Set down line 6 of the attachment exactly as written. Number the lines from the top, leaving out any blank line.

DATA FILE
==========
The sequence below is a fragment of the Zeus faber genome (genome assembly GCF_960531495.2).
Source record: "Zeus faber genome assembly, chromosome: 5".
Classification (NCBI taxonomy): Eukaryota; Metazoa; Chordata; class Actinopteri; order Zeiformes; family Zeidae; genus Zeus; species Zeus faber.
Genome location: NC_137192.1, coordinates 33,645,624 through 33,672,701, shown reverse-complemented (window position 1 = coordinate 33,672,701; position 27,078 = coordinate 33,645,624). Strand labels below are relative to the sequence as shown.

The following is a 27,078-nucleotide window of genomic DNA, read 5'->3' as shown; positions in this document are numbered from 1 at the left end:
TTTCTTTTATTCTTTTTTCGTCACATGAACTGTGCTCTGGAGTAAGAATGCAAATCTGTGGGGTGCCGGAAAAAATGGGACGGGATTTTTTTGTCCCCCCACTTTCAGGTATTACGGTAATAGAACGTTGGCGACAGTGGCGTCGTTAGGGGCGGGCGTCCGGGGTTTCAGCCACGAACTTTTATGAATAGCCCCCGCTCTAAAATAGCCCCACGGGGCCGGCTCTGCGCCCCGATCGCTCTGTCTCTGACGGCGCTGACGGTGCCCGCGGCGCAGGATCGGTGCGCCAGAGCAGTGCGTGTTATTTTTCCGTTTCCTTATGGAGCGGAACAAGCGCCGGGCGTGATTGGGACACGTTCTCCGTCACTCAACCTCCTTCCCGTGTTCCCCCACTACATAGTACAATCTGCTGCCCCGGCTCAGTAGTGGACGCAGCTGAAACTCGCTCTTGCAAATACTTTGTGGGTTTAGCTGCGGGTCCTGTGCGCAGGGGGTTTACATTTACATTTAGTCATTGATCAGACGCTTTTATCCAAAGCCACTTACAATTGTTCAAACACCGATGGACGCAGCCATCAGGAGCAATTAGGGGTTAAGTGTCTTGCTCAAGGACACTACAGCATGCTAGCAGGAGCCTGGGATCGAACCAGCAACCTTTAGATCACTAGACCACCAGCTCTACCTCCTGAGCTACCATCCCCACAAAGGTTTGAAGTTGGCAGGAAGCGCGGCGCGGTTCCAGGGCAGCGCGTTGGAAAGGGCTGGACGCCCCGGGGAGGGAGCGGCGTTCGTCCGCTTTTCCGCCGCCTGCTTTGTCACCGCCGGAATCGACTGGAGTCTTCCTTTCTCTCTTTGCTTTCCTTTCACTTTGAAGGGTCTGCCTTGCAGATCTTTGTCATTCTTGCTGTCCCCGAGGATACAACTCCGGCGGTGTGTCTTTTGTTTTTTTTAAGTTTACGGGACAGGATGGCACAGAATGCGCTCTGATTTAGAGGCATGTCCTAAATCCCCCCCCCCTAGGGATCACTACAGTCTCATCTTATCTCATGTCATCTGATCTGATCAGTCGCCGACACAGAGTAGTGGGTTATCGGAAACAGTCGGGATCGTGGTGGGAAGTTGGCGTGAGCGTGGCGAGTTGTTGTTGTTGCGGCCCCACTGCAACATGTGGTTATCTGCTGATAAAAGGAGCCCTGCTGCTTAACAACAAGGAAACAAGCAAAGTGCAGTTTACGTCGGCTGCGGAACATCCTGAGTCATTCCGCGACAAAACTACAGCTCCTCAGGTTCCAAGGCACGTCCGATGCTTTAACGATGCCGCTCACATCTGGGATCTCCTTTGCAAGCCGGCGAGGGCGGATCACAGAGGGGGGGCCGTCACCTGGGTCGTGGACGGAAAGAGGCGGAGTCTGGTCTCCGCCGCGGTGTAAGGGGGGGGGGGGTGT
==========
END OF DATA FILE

TTTCTTTTATTCTTTTTTCGTCACATGAACTGTGCTCTGGAGTAAGAATGCAAATCTGTGGGGTGCCGGAAAAAATGGGACGGGATTTTTTTGTCCCCCCACTTTCAGGTATTACGGTAATAGAACGTTGGCGACAGTGGCGTCGTTAGGGGCGGGCGTCCGGGGTTTCAGCCACGAACTTTTATGAATAGCCCCCGCTCTAAAATAGCCCCACGGGGCCGGCTCTGCGCCCCGATCGCTCTGTCTCTGACGGCGCTGACGGTGCCCGCGGCGCAGGATCGGTGCGCCAGAGCAGTGCGTGTTATTTTTCCGTTTCCTTATGGAGCGGAACAAGCGCCGGGCGTGATTGGGACACGTTCTCCGTCACTCAACCTCCTTCCCGTGTTCCCCCACTACATAGTACAATCTGCTGCCCCGGCTCAGTAGTGGACGCAGCTGAAACTCGCTCTTGCAAATACTTTGTGGGTTTAGCTGCGGGTCCTGTGCGCAGGGGGTTTACATTTACATTTAGTCATTGATCAGACGCTTTTATCCAAAGCCACTTACAATTGTTCAAACACCGATGGACGCAGCCATCAGGAGCAATTAGGGGTTAAGTGTCTTGCTCAAGGACACTACAGCATGCTAGCAGGAGCCTGGGATCGAACCAGCAACCTTTAGATCACTAGACCACCAGCTCTACCTCCTGAGCTACCATCCCCACAAAGGTTTGAAGTTGGCAGGAAGCGCGGCGCGGTTCCAGGGCAGCGCGTTGGAAAGGGCTGGACGCCCCGGGGAGGGAGCGGCGTTCGTCCGCTTTTCCGCCGCCTGCTTTGTCACCGCCGGAATCGACTGGAGTCTTCCTTTCTCTCTTTGCTTTCCTTTCACTTTGAAGGGTCTGCCTTGCAGATCTTTGTCATTCTTGCTGTCCCCGAGGATACAACTCCGGCGGTGTGTCTTTTGTTTTTTTTAAGTTTACGGGACAGGATGGCACAGAATGCGCTCTGATTTAGAGGCATGTCCTAAATCCCCCCCCCCTAGGGATCACTACAGTCTCATCTTATCTCATGTCATCTGATCTGATCAGTCGCCGACACAGAGTAGTGGGTTATCGGAAACAGTCGGGATCGTGGTGGGAAGTTGGCGTGAGCGTGGCGAGTTGTTGTTGTTGCGGCCCCACTGCAACATGTGGTTATCTGCTGATAAAAGGAGCCCTGCTGCTTAACAACAAGGAAACAAGCAAAGTGCAGTTTACGTCGGCTGCGGAACATCCTGAGTCATTCCGCGACAAAACTACAGCTCCTCAGGTTCCAAGGCACGTCCGATGCTTTAACGATGCCGCTCACATCTGGGATCTCCTTTGCAAGCCGGCGAGGGCGGATCACAGAGGGGGGGCCGTCACCTGGGTCGTGGACGGAAAGAGGCGGAGTCTGGTCTCCGCCGCGGTGTAAGGGGGGGGGGGGTGT